The Ukraine Security Service (SBU) has accused Ukrainian-born Russian oligarch Mikhail Fridman of financing Russia's war against Ukraine.

Fridman is chairman of Alfa Group, a private conglomerate operating primarily in Russia and former Soviet states that spans banking, insurance, retail and mineral water production. He has a net worth of $11.4 billion, according to the Bloomberg Billionaire’s Index. Fridman is also chairman of Alfa Bank, Russia’s fourth-biggest financial services firm and its largest private bank.

Alfa Bank was hit last week by sanctions that will prevent it from raising money through the US market. Fridman is one of the few Russian oligarchs who have spoken out against Russia's full-scale invasion of Ukraine. In the beginning days of the war, he called the conflict a "tragedy" for both Ukrainians and Russians.

The SBU made the following claims in a statement:

  • Since Moscow launched its full-scale invasion of Ukraine, Fridman has “poured” around 2 billion rubles (about $20 million) into several military factories in Russia, including the Tula Cartridge Plant, which produces ammunition for the army, and the Urals Optical-Mechanical Plant, which produces high-tech equipment for combat aircraft and helicopters.
  • He uses the assets of the Alfa Group for the mass distribution of dry rations, clothing and other products under the trademark “Russian Army,” which are supplied to the military. 
  • He organized the collection of material and technical assistance for the needs of Russian forces fighting in Ukraine.
  • His insurance companies are carrying out insurance for military equipment, as well as life and health insurance for Russian soldiers.

Investigators have notified Fridman of the allegations "on the basis of collected evidence," the statement added.

"The suspect is currently hiding from justice abroad. Comprehensive measures are underway to bring him to justice. The perpetrator faces up to 8 years in prison with confiscation of property," it said.

CNN reached out to Fridman, who declined to comment on the SBU’s accusations.

Charles Riley contributed reporting to this post.

10:51 a.m. ET, September 5, 2023

Ukrainian forces continue to push near the Zaporizhzhia village of Robotyne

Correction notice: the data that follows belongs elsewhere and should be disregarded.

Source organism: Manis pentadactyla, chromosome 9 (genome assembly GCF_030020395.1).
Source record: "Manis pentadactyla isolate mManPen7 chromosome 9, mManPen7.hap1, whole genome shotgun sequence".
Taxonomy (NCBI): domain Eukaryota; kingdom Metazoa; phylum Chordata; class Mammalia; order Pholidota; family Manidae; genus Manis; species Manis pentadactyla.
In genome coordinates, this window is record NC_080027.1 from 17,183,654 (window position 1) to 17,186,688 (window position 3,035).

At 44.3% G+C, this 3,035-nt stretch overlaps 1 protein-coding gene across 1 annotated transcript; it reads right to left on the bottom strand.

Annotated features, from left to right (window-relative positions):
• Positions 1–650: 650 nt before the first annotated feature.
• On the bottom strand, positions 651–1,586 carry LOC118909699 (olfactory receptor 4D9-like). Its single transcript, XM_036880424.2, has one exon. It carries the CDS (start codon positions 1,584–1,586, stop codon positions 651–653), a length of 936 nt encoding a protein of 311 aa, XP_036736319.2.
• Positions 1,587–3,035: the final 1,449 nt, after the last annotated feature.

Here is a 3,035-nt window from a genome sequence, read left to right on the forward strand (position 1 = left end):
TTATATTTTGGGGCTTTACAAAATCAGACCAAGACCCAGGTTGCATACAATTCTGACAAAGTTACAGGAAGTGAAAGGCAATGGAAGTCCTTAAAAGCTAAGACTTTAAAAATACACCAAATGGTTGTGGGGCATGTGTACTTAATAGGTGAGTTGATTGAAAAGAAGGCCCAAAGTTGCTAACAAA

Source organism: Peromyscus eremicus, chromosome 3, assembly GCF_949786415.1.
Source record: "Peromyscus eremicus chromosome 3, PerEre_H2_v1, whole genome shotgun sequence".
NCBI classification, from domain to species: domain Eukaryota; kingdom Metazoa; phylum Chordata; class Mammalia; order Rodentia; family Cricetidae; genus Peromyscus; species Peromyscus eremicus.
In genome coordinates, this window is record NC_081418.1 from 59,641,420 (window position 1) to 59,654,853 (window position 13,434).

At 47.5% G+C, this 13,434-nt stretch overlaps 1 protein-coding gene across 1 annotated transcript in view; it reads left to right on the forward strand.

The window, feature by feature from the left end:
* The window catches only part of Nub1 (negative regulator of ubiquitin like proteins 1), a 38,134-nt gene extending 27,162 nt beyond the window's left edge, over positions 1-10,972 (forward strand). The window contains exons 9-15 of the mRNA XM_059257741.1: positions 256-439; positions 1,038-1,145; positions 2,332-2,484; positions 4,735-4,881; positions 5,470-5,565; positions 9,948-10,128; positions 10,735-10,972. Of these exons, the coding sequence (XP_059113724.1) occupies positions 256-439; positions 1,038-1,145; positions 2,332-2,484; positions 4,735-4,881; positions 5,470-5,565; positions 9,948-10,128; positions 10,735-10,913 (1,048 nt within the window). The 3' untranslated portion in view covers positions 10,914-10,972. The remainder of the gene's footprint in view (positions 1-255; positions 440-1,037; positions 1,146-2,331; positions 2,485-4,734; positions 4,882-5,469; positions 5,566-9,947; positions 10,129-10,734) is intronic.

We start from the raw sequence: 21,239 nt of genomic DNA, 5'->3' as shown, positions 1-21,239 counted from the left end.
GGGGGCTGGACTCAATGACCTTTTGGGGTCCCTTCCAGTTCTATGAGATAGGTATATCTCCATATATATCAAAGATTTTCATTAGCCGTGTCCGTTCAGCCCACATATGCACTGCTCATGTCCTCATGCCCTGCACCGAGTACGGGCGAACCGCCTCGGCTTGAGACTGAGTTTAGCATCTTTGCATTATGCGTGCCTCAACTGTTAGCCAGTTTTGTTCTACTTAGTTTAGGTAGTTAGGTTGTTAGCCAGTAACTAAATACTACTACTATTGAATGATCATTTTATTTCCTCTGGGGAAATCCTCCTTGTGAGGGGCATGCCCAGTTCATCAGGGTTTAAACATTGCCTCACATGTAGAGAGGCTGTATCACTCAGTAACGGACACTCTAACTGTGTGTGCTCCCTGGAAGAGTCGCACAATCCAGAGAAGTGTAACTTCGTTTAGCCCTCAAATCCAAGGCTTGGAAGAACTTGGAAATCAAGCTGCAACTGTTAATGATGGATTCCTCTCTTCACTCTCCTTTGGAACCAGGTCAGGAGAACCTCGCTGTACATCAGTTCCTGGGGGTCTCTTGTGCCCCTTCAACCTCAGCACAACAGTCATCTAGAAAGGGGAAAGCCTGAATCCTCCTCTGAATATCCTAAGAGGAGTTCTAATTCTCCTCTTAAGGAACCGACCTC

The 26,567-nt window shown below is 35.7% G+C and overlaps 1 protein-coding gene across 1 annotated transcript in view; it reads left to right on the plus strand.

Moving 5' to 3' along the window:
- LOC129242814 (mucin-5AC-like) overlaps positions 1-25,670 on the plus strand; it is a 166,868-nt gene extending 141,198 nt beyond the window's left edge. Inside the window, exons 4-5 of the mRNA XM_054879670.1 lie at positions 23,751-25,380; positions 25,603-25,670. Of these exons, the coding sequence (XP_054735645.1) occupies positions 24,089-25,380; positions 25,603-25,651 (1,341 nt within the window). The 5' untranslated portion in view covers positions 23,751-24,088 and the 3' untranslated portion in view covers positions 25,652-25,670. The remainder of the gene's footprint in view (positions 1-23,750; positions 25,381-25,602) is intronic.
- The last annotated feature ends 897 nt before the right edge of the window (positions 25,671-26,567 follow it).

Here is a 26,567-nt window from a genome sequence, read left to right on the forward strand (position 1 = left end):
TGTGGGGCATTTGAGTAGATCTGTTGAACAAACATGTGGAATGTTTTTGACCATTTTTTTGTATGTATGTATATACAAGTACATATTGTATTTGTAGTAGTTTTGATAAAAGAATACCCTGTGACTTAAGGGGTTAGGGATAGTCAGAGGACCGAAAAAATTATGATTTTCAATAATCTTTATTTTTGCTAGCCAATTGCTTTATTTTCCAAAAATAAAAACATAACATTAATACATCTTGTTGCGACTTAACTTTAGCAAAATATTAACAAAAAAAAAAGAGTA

From CNN’s Vasco Cotovio, Olga Voitovych and Katharina Krebs

Ukrainian forces continued to try and expand their gains around the southeastern Zaporizhzhia village of Robotyne after they were able to breach Russian defenses, according to Ukrainian sources.

Efforts are now focused on widening the bridgehead, with fighting near Verbove, a few kilometers to the east.

“There have been heavy battles near Verbove, and a very tough fight is going on near the trenches of the first line of defense of the Russians. Fighting is mainly southwest of the settlement for access to the heights,” Ukraine’s 46th Brigade said on Tuesday.

“The enemy is putting up fierce resistance. There is a constant transition of positions from hand to hand. While some are restraining the Russians, others are expanding the bridgehead," it continued.

Both sides are relying heavily on artillery and drones to try and prevent each other from advancing, with the situation at the front remaining very fluid, according to both Ukrainian sources and well-connected Russian military bloggers.

“Heavy fighting continues in the southern part of Robotyne in the Zaporizhzhia direction,” said one Russian military blogger, Voenkor Lisitsin, on Telegram Tuesday. “The enemy is pulling more and more reserves to this area, which are being hit by the artillery of Russian units. The AFU still managed to advance on the Robotyne-Verbove line towards Ocherevate and Novopokrovka.”

Another pro-Russian blogger, Dva Maiora, added that Russian forces had been able to strike some Western donated equipment.

“In the Zaporizhzhia front at the Robotyne-Verbove line, a number of AFU armored vehicles, including Leopards, were hit,” Maiora wrote on Telegram Tuesday. “The enemy's attacks were concentrated on Verbove.”

For its part, Ukrainian forces say they continue to advance in the area.

“In the direction of Robotyne - Novoprokopivka, the Ukrainians continue to consolidate to the east of the settlement. Yesterday the guys took a very important enemy stronghold. It was hard work - almost 5 days of fighting, but it was necessary,” the 46th Brigade said.

The brigade said the Russians "have reinforced the northern flank between Robotyne and Novoprokopivka and moved their reserves there, one has to work in an 'inconvenient' direction to the east and northeast.”

“This narrows the space for maneuver, but at least the guys are moving,” it added.

As is customary, officials in Kyiv have remained relatively silent on military progress at the front. The Ukrainian military’s General Staff said only that its forces “continue to conduct offensive operation in the Bakhmut and Melitopol direction,” adding they were consolidating their gains.

What Moscow is saying: The Russian Defense Ministry for its part rejected any Ukrainian advances saying its forces had successfully repelled two Ukrainian attacks near Robotyne.